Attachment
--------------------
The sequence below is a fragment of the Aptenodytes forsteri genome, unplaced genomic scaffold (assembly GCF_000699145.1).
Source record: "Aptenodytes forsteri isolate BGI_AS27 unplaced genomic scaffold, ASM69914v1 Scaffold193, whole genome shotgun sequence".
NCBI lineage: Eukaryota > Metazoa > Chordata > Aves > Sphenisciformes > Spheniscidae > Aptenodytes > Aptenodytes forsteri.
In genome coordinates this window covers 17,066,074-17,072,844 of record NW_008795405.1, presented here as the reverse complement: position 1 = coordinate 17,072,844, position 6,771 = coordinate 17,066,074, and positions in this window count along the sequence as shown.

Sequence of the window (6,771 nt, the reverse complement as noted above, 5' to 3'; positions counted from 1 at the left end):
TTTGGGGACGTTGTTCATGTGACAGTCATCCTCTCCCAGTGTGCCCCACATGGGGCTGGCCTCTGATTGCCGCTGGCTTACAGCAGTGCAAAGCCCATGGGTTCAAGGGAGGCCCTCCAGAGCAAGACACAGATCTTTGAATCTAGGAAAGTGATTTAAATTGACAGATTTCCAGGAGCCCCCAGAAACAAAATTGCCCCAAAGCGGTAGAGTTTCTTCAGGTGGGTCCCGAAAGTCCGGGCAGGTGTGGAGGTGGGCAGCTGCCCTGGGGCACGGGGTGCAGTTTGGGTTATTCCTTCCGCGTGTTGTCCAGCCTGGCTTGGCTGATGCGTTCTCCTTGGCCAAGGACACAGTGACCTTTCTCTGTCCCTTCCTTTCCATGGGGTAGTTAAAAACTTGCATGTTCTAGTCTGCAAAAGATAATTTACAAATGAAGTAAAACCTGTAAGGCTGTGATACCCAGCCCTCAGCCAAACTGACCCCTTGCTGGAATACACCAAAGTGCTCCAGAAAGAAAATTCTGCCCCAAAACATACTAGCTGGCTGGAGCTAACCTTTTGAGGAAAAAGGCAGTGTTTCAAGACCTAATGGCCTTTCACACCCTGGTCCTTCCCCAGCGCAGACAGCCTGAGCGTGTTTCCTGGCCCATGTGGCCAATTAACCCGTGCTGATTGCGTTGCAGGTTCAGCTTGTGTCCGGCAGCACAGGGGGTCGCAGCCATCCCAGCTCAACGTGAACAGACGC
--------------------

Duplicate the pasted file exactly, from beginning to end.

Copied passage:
The sequence below is a fragment of the Aptenodytes forsteri genome, unplaced genomic scaffold (assembly GCF_000699145.1).
Source record: "Aptenodytes forsteri isolate BGI_AS27 unplaced genomic scaffold, ASM69914v1 Scaffold193, whole genome shotgun sequence".
NCBI lineage: Eukaryota > Metazoa > Chordata > Aves > Sphenisciformes > Spheniscidae > Aptenodytes > Aptenodytes forsteri.
In genome coordinates this window covers 17,066,074-17,072,844 of record NW_008795405.1, presented here as the reverse complement: position 1 = coordinate 17,072,844, position 6,771 = coordinate 17,066,074, and positions in this window count along the sequence as shown.

Sequence of the window (6,771 nt, the reverse complement as noted above, 5' to 3'; positions counted from 1 at the left end):
TTTGGGGACGTTGTTCATGTGACAGTCATCCTCTCCCAGTGTGCCCCACATGGGGCTGGCCTCTGATTGCCGCTGGCTTACAGCAGTGCAAAGCCCATGGGTTCAAGGGAGGCCCTCCAGAGCAAGACACAGATCTTTGAATCTAGGAAAGTGATTTAAATTGACAGATTTCCAGGAGCCCCCAGAAACAAAATTGCCCCAAAGCGGTAGAGTTTCTTCAGGTGGGTCCCGAAAGTCCGGGCAGGTGTGGAGGTGGGCAGCTGCCCTGGGGCACGGGGTGCAGTTTGGGTTATTCCTTCCGCGTGTTGTCCAGCCTGGCTTGGCTGATGCGTTCTCCTTGGCCAAGGACACAGTGACCTTTCTCTGTCCCTTCCTTTCCATGGGGTAGTTAAAAACTTGCATGTTCTAGTCTGCAAAAGATAATTTACAAATGAAGTAAAACCTGTAAGGCTGTGATACCCAGCCCTCAGCCAAACTGACCCCTTGCTGGAATACACCAAAGTGCTCCAGAAAGAAAATTCTGCCCCAAAACATACTAGCTGGCTGGAGCTAACCTTTTGAGGAAAAAGGCAGTGTTTCAAGACCTAATGGCCTTTCACACCCTGGTCCTTCCCCAGCGCAGACAGCCTGAGCGTGTTTCCTGGCCCATGTGGCCAATTAACCCGTGCTGATTGCGTTGCAGGTTCAGCTTGTGTCCGGCAGCACAGGGGGTCGCAGCCATCCCAGCTCAACGTGAACAGACGC